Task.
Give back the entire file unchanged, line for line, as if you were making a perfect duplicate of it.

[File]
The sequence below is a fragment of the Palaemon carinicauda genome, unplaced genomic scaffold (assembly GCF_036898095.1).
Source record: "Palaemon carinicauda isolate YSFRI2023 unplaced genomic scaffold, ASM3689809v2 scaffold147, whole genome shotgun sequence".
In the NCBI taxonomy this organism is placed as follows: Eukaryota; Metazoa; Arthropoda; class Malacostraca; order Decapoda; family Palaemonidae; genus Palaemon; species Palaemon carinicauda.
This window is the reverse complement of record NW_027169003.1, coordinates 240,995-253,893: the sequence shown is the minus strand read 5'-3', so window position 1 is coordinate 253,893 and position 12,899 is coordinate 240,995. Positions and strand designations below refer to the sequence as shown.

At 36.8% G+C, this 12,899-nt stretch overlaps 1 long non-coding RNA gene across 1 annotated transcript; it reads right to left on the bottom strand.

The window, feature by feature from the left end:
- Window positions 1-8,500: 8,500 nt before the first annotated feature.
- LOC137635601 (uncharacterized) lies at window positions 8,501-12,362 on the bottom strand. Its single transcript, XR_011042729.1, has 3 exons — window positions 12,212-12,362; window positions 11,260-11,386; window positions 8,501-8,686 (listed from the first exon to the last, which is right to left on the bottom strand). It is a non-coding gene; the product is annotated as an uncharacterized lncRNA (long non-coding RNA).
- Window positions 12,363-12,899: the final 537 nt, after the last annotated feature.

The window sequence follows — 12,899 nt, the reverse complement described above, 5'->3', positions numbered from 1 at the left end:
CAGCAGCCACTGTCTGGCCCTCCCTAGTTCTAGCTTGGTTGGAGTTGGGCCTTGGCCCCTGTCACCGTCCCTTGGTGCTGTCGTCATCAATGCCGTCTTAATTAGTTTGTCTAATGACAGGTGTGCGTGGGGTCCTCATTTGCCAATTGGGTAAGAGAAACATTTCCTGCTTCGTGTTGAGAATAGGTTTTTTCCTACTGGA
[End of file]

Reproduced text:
The sequence below is a fragment of the Palaemon carinicauda genome, unplaced genomic scaffold (assembly GCF_036898095.1).
Source record: "Palaemon carinicauda isolate YSFRI2023 unplaced genomic scaffold, ASM3689809v2 scaffold147, whole genome shotgun sequence".
In the NCBI taxonomy this organism is placed as follows: Eukaryota; Metazoa; Arthropoda; class Malacostraca; order Decapoda; family Palaemonidae; genus Palaemon; species Palaemon carinicauda.
This window is the reverse complement of record NW_027169003.1, coordinates 240,995-253,893: the sequence shown is the minus strand read 5'-3', so window position 1 is coordinate 253,893 and position 12,899 is coordinate 240,995. Positions and strand designations below refer to the sequence as shown.

At 36.8% G+C, this 12,899-nt stretch overlaps 1 long non-coding RNA gene across 1 annotated transcript; it reads right to left on the bottom strand.

The window, feature by feature from the left end:
- Window positions 1-8,500: 8,500 nt before the first annotated feature.
- LOC137635601 (uncharacterized) lies at window positions 8,501-12,362 on the bottom strand. Its single transcript, XR_011042729.1, has 3 exons — window positions 12,212-12,362; window positions 11,260-11,386; window positions 8,501-8,686 (listed from the first exon to the last, which is right to left on the bottom strand). It is a non-coding gene; the product is annotated as an uncharacterized lncRNA (long non-coding RNA).
- Window positions 12,363-12,899: the final 537 nt, after the last annotated feature.

The window sequence follows — 12,899 nt, the reverse complement described above, 5'->3', positions numbered from 1 at the left end:
CAGCAGCCACTGTCTGGCCCTCCCTAGTTCTAGCTTGGTTGGAGTTGGGCCTTGGCCCCTGTCACCGTCCCTTGGTGCTGTCGTCATCAATGCCGTCTTAATTAGTTTGTCTAATGACAGGTGTGCGTGGGGTCCTCATTTGCCAATTGGGTAAGAGAAACATTTCCTGCTTCGTGTTGAGAATAGGTTTTTTCCTACTGGA